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Source: Medical News - SARS-CoV-2 - Brain  Oct 14, 2022  1 year, 4 months, 1 week, 3 days, 6 hours, 53 minutes ago

University Of California Study Involving Rhesus Macaques Finds That SARS-CoV-2 Virus Infects The Neurons Of The Brain And Induces Neuroinflammation

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University Of California Study Involving Rhesus Macaques Finds That SARS-CoV-2 Virus Infects The Neurons Of The Brain And Induces Neuroinflammation
Source: Medical News - SARS-CoV-2 - Brain  Oct 14, 2022  1 year, 4 months, 1 week, 3 days, 6 hours, 53 minutes ago
A new study by researchers from the University of California-Davis, USA involving animal models such as the Rhesus Macaques has found that SARS-CoV-2 coronavirus is able to infect the neurons of the brain and induce inflammation.


 
SARS-CoV-2 coronavirus, the etiologic agent of coronavirus disease 2019 (COVID-19), can induce a plethora of neurological complications in some patients.
 
To date however, it is still under debate if SARS-CoV-2 directly infects the brain or if CNS sequelae result from systemic inflammatory responses triggered in the periphery.
 
The study team utilizing high-resolution microscopy, investigated whether SARS-CoV-2 reaches the brain and how viral neurotropism can be modulated by aging in a non-human primate model of COVID-19.
 
The study findings showed that seven days after infection, SARS-CoV-2 was detected in the olfactory cortex and interconnected regions, accompanied by robust neuroinflammation and neuronal damage exacerbated in aged diabetic animals.
 
The study findings provide an initial framework for identifying the molecular and cellular mechanisms underlying SARS-CoV-2 neurological complications, which will be essential to reducing both the short- and long-term burden of COVID-19.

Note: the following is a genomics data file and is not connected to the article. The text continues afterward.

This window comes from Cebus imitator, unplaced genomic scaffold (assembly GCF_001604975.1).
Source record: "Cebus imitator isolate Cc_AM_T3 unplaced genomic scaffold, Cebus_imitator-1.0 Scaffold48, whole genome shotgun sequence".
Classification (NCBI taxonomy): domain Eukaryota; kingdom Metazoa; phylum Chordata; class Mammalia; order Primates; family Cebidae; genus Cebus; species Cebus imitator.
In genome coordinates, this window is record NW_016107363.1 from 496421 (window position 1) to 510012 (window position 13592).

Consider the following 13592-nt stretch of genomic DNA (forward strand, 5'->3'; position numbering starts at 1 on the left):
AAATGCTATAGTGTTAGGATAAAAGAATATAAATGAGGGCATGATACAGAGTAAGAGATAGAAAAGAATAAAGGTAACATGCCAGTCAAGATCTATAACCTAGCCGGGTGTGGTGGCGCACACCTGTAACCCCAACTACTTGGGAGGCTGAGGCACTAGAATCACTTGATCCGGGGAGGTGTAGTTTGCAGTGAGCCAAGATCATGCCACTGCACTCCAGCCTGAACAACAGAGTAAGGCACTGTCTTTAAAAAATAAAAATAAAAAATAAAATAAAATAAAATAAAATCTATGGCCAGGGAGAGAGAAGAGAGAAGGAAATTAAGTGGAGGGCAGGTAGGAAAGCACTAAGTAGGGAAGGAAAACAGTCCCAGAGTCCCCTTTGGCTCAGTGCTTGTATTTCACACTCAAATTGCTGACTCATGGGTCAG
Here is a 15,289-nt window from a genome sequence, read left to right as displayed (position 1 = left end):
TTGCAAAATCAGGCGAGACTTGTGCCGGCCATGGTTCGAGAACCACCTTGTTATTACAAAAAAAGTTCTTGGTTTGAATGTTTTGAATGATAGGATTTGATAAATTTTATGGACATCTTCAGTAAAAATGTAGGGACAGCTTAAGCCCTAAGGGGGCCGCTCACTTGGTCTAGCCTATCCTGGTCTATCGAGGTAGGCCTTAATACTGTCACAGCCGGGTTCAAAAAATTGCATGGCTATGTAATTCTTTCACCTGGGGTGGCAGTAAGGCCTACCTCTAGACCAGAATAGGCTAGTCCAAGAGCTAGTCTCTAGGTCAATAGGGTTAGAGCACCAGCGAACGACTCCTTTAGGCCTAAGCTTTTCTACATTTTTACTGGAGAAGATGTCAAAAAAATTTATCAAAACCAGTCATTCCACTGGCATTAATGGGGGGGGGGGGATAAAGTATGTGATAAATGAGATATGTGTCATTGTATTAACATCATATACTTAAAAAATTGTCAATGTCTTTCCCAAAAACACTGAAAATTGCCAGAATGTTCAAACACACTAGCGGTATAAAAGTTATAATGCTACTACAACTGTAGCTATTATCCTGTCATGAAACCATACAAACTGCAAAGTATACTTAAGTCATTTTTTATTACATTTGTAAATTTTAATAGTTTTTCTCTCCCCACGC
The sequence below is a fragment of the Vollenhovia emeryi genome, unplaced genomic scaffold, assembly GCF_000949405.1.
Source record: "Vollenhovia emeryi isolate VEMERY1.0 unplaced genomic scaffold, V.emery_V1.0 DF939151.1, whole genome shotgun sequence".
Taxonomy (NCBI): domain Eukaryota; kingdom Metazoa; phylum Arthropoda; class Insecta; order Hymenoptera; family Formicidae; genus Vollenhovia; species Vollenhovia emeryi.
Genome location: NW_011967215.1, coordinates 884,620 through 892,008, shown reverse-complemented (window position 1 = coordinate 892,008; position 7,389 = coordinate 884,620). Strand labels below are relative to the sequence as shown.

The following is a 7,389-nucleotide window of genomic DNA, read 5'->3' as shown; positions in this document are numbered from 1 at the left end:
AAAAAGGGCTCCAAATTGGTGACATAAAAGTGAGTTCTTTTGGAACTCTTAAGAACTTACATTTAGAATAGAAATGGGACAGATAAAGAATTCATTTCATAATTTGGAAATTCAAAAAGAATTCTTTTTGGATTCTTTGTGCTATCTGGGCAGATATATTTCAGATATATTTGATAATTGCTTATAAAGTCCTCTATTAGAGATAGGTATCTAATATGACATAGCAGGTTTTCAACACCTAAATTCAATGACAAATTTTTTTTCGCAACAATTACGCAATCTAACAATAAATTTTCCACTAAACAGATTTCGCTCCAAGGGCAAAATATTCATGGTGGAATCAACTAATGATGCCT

The study findings were published in the peer reviewed journal: Cell Reports as journal pre-proof.
https://www.cell.com/cell-reports/pdf/S2211-1247(22)01434-6.pdf
 
The study findings alarmingly showed that SARS-CoV-2 causes significant neuron damage and inflammation within a week of infection in rhesus macaque monkeys.
 
The study from the California National Primate Research Center at the University of California, Davis, also discovered that aged monkeys with type 2 diabetes experienced worse virus-induced neurological damage.
 
The study findings provide an important framework to study the long-term neurological symptoms linked to COVID-19.
 
Recent studies have shown that up to eighty percent of hospitalized individuals testing positive for COVID-19 reported neurological symptom.
https://pubmed.ncbi.nlm.nih.gov/33974053/
 
https://pubmed.ncbi.nlm.nih.gov/34189535/
 
Unfortunately, studies in humans have been unable to confirm whether these symptoms are due to a general inflammatory response in the body, or if the virus directly infects the brain.
 
Thailand Medical News had previously covered numerous other studies on how the SARS-CoV-2 virus infects and affects the brain.

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In the current study, utilizing a recently developed nonhuman primate model of the disease, the study team revealed that COVID reaches the brain by transport through the nose along the olfactory nerve, a nerve that starts in the brain and ends in the upper inside part of the nose.